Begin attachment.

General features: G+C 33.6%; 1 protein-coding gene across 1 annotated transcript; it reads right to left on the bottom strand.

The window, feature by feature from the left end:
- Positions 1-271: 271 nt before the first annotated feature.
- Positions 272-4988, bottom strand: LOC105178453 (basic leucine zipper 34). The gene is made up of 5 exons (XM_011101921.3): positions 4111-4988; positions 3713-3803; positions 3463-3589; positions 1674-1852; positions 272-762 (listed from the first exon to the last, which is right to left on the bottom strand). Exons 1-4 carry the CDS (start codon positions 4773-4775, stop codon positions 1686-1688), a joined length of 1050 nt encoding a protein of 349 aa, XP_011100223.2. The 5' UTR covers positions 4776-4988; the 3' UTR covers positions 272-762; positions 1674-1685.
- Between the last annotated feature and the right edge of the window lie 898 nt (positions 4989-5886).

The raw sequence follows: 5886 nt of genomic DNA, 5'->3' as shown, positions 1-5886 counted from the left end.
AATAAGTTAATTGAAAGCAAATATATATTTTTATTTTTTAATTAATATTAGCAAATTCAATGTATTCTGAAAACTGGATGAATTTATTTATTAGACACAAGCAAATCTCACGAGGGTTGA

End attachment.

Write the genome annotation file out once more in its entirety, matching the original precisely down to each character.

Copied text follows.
General features: G+C 33.6%; 1 protein-coding gene across 1 annotated transcript; it reads right to left on the bottom strand.

The window, feature by feature from the left end:
- Positions 1-271: 271 nt before the first annotated feature.
- Positions 272-4988, bottom strand: LOC105178453 (basic leucine zipper 34). The gene is made up of 5 exons (XM_011101921.3): positions 4111-4988; positions 3713-3803; positions 3463-3589; positions 1674-1852; positions 272-762 (listed from the first exon to the last, which is right to left on the bottom strand). Exons 1-4 carry the CDS (start codon positions 4773-4775, stop codon positions 1686-1688), a joined length of 1050 nt encoding a protein of 349 aa, XP_011100223.2. The 5' UTR covers positions 4776-4988; the 3' UTR covers positions 272-762; positions 1674-1685.
- Between the last annotated feature and the right edge of the window lie 898 nt (positions 4989-5886).

The raw sequence follows: 5886 nt of genomic DNA, 5'->3' as shown, positions 1-5886 counted from the left end.
AATAAGTTAATTGAAAGCAAATATATATTTTTATTTTTTAATTAATATTAGCAAATTCAATGTATTCTGAAAACTGGATGAATTTATTTATTAGACACAAGCAAATCTCACGAGGGTTGA